Privacy Advisor

CNIL fights inappropriate comments towards employees

June 1, 2008

By Pascale Gelly  

CNIL fights inappropriate comments towards employees


Service Innovation Groupe France (SIG) provides sales and marketing task forces to businesses needing staff for promotional events.

During an onsite investigation, the CNIL found in SIGs human resources (HR) database various inappropriate comments about personnel, such as "pain in the neck," "hygiene issues (smells)," "toothless and drinking person," "must be overloaded with work--trial before employment court in progress," "would be a thief," "has cancer, won't be able to work," "took [the company] to employment court," "theft in store," "alcoholism problem."

The CNIL first issued a cease-and-desist order requiring SIG to remove these comments from the database and to ensure compliance with the individuals' rights of access, rectification and objection. A second onsite investigation showed that the comments had not been removed and that no action had been taken by SIG to comply with data subjects' rights.

Therefore, the CNIL issued a fine of 40,000 euros.

Businesses should be particularly careful in letting their staff use the free text fields available in HRM and CRM systems, and should audit them regularly to avoid improper comments to be inserted by untrained or rotating staff.

Another black list


Those of you planning a holiday trip to Paris should be aware that the city makes 15,000 bicycles publicly available at almost every street corner ("Velib").

Unfortunately, this service is sometimes misused (2,000 bicycles have been stolen and 1,200 badly damaged); hence the need to implement a "list" for the prevention of risks, which is subject to the CNIL authorization. Wrongdoers risk the suspension of their subscription and a prohibition to use the service for a limited time.

The CNIL has authorized the processing of data about individuals involved in theft or damage of Velib', as well as those who did not pay the associated fee. The authorization was granted taking into consideration the warranties implemented by the controller:

  • determined and restricted grounds for registration on the list;
  • the verification of the damage by a police officer or a maintenance employee in a written report in the presence of the concerned individual;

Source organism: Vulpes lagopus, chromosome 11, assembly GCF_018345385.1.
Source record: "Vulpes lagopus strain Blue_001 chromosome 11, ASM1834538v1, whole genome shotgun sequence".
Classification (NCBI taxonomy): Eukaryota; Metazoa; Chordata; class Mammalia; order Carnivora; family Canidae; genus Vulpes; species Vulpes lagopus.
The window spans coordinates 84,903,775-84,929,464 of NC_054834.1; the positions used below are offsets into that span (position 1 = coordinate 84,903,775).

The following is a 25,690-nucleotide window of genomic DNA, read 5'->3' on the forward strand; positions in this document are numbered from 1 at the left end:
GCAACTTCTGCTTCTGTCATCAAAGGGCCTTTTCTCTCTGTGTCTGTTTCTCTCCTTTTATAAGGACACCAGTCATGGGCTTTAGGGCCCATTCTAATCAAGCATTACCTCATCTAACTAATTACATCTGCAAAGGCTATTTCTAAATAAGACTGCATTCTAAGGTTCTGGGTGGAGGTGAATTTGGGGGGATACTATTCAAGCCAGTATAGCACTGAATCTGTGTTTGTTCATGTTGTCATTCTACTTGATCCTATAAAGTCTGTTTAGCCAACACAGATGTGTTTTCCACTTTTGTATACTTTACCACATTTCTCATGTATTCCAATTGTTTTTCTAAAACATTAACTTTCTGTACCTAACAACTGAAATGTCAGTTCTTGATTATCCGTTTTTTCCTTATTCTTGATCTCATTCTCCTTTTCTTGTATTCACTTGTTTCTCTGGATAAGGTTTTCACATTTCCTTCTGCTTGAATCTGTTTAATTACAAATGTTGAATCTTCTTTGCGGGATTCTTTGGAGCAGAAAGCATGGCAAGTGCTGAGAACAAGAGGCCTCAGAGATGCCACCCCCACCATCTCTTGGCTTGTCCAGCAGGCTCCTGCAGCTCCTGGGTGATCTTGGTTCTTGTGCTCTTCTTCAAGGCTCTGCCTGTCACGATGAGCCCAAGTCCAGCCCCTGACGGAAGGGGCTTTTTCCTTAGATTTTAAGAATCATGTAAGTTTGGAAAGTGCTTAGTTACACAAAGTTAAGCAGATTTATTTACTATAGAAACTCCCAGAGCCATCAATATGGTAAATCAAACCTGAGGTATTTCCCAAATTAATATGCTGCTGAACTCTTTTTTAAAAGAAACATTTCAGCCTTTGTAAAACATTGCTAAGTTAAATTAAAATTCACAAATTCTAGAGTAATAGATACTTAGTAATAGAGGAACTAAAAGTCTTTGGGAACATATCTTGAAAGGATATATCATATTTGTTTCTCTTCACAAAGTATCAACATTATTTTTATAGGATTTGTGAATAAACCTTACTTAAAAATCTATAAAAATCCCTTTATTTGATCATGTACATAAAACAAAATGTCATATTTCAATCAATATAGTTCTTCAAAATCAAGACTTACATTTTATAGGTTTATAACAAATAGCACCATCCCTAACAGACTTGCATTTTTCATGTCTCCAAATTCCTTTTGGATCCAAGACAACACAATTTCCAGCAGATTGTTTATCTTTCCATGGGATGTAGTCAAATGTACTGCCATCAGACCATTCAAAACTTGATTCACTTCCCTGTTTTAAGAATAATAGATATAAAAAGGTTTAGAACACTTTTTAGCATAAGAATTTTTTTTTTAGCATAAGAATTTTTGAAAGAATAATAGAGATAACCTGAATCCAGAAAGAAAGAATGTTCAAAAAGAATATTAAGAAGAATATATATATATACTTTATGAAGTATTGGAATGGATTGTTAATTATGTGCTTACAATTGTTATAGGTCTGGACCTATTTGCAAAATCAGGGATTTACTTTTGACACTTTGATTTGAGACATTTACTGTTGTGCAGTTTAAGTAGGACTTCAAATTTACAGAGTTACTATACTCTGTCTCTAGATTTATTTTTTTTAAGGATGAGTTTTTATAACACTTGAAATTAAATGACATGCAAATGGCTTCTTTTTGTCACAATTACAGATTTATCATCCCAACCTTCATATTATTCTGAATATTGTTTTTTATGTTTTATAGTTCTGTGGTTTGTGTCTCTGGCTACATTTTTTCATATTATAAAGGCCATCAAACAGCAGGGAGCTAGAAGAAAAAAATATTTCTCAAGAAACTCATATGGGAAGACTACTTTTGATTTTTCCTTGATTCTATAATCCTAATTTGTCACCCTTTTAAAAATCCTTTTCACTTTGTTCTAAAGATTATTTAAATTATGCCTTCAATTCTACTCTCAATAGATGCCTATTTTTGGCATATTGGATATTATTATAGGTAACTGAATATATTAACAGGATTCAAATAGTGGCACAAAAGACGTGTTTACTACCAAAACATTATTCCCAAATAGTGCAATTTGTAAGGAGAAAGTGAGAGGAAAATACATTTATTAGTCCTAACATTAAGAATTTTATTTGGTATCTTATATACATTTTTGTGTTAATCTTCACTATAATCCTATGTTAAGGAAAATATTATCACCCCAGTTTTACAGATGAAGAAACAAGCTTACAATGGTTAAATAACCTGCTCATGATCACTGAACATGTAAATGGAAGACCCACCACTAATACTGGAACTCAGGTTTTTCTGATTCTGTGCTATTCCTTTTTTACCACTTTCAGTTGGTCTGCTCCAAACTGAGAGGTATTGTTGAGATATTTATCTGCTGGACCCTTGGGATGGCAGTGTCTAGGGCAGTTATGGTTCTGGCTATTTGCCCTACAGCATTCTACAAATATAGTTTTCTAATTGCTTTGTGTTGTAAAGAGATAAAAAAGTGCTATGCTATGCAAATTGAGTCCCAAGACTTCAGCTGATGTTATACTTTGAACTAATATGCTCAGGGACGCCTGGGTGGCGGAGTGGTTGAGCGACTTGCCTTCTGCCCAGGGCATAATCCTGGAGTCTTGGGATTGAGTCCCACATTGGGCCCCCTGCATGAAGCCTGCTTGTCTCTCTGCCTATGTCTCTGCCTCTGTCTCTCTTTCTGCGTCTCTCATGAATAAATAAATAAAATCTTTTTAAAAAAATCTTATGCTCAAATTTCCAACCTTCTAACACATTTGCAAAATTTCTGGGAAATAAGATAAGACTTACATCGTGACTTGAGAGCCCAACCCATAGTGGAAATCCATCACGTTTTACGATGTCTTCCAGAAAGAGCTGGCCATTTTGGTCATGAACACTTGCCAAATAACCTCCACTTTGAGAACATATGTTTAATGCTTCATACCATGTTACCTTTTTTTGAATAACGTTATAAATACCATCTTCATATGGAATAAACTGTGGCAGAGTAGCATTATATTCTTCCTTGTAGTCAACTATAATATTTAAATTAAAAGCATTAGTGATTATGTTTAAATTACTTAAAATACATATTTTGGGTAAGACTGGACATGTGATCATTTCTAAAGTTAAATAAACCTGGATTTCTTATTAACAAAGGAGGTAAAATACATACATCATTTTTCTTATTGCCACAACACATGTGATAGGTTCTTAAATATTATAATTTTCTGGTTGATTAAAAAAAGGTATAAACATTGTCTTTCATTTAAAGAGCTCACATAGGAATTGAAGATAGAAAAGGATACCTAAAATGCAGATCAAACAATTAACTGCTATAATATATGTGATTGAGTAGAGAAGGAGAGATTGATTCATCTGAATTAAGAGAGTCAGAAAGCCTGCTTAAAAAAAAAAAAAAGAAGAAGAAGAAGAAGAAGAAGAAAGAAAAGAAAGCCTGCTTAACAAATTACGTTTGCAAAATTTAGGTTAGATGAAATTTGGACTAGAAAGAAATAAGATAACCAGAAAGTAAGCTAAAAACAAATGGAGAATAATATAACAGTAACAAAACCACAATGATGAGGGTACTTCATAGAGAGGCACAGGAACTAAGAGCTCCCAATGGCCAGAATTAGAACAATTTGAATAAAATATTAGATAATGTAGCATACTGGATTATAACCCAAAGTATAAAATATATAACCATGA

• the right for the individual to lodge a claim;
  • a notice to Velib' users about the prevention list in the general terms and conditions, in a written letter and at the Velib' stations.

This decision shows, once again, that "blacklists" can be implemented in France provided that adequate guarantees satisfying the CNIL are put in place.

What exactly is the CNIL?


As privacy professionals know, the CNIL ("Commission Nationale de l'Informatique et des Libertes") is the French data protection authority.

But what is it exactly?

Under the Data Protection Act of 6 January 1978, which created the CNIL, it is considered an independent administrative authority. However, the Law of 6 August 2004 adapting the data protection act to the EC Directive 95/46 has greatly modified the role of the CNIL by increasing its powers and giving it the opportunity to issue warnings, sanctions and cease-and-desist orders.

The Conseil d'Etat (administrative court) has therefore considered that the CNIL could, by its nature, composition and competences be characterized as a tribunal in the meaning of article 6-1 of the Convention for the Protection of Human Rights and Fundamental Freedoms. This characterization implies compliance by the CNIL with the rights related to a fair trial. The procedures implemented by the CNIL have taken these principles into consideration.
One may regret, though, that the mission statements of the CNIL for onsite investigations be drafted in general terms such as "verification of compliance with the data protection act.

Pascale Gelly is Avocat à la Cour within SCM Lambot Gelly Soyer. She may be reached at pg@pascalegelly.com.